Monitoring and Evaluation Performance Indicator Table

The M&E plan must also include a table with output- and outcome-based performance indicators, including the baselines and quarterly targets for each indicator; type of data disaggregation for the indicator, if applicable (disaggregation by sex, disability status, ethnic or religious minority status, or sexual orientation is required where applicable and appropriate); monitoring and evaluation data collection tools; data source; and frequency of monitoring and evaluation. Successful monitoring and evaluation depend on the following:

• Setting strategic objectives that are clear, specific, measurable, attainable, results-focused, and placed in a reasonable time frame;

• Linking project activities to stated strategic objectives as detailed in the logic model; and,

• Developing key performance indicators that include baselines and targets and measure realistic progress towards all strategic objectives and project activities as well as demonstrate sustainable impact beyond the life of the grant.

Strong monitoring and evaluation plans incorporate performance indicators for all project objectives and activities and include baselines and targets for each indicator. Performance indicators are ways to objectively observe project progress and measure the degree of success a project’s planned activities have had in achieving the stated objectives. Performance indicators should address the direct products and services delivered by a project (defined as outputs), and the results of those products and services (defined as outcomes). Performance indicators should be clearly defined (i.e., explained how the indicators will be measured and reported) and in most cases quantifiable. Qualitative indicators, though more rare than quantitative indicators, are acceptable if they provide a reliable means to measure a particular phenomenon or attribute. A good guide for determining performance measures is the acronym SMART (Specific, Measureable, Attainable, Realistic, and Timely).

The Office of the Director of Foreign Assistance (F) requires all DRL grantees to report on standard indicators at the appropriate F Framework Governing Justly and Democratically (GJD) Element level. Therefore, applicants should review the F Framework GJD Indicators and include at least one of these indicators that is relevant to the proposal in the M&E plan. Information on and the list of standard indicators is provided at //2009-2017.state.gov/f/indicators/. Please denote these indicators in the M&E plan with an asterisk.

Outputs, which are products and services delivered from the project activities, are often stated as an amount. Output data show the scope or size of project activities, but they cannot replace information about progress towards the project’s outcomes or impact. Examples of project outputs include: 100 civil society organization members trained in organizational fundraising and 60 radio programs produced.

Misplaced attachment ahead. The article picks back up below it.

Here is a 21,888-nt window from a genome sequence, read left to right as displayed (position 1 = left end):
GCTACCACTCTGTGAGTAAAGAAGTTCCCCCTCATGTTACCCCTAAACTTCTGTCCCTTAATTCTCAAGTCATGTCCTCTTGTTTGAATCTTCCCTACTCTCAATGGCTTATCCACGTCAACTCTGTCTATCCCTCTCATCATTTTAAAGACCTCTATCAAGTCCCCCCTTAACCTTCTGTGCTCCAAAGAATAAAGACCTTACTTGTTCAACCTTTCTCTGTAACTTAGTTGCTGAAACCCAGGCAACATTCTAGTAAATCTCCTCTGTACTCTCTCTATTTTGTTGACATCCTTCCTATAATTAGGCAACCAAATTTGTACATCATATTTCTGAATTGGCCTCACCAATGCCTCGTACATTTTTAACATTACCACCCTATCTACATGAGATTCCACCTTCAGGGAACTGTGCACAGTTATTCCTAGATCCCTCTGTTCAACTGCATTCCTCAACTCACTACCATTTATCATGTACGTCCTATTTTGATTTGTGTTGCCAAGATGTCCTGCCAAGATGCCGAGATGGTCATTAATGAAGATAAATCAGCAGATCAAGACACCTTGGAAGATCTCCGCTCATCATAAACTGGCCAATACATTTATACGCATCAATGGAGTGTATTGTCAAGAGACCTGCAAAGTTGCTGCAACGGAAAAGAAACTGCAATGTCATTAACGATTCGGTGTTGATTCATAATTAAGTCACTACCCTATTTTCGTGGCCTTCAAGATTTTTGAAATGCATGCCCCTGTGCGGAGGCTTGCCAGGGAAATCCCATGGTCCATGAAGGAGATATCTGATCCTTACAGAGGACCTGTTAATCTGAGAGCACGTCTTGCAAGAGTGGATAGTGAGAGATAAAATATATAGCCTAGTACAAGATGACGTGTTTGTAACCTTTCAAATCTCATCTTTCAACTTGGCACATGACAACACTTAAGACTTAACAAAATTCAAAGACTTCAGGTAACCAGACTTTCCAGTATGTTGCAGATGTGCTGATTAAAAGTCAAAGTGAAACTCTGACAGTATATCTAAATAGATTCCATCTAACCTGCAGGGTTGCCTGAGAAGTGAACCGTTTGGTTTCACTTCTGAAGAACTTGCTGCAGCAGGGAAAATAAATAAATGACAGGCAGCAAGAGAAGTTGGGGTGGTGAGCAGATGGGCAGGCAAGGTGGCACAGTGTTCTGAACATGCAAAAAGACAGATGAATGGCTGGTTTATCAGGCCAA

Outcomes, in contrast, represent the specific, realistic results of a project and are often measured as an extent of change. Outcomes may include progress toward expected project objectives or other results of the project. For example, a project’s objective could be to increase the participation of female candidates in elections. One outcome of the project would be that after receiving training on effective engagement in the political process, 40% of the female participants ran for a seat on the Parliament.

Applicants should also track and disaggregate data of participants by sex, where applicable, and include indicators that capture gender sensitivity. Similarly, projects that address issues affecting other traditionally marginalized populations, such as persons with disabilities, LGBTI persons, and ethnic and religious minorities, should track and disaggregate data of participants by those target populations, where applicable and appropriate. Applicants should include indicators that measure support for issues affecting marginalized populations.

For a more detailed explanation of DRL’s expectations for the M&E plan, please review the DRL Monitoring and Evaluation Primer and sample Monitoring and Evaluation plan, found at //2009-2017.state.gov/j/drl/p/c12302.htm.

Budget Guidelines

Applications will not be considered complete unless they include budgets that respond to the solicitation guidelines. Complete budgets will provide a detailed line-item budget outlining specific cost requirements for proposed activities as well as a summary budget and budget narrative. A minimum of three columns should be used to delineate the bureau funding request, cost-share by applicant, and total project funding. Complete applications will include a budget narrative to clarify and justify individual line-items (i.e., calculations of how the costs were derived per month or year, their necessity, and overall contribution to the project’s cost-effectiveness).

Please note: Grantees under DRL-funded projects are responsible for complying with all applicable tax treaties and federal, state, and local laws on tax withholding and reporting for project participants.

The three-column proposal line item budget should include the following components, in the suggested format below:

1. Summary Budget

2. Line-Item Budget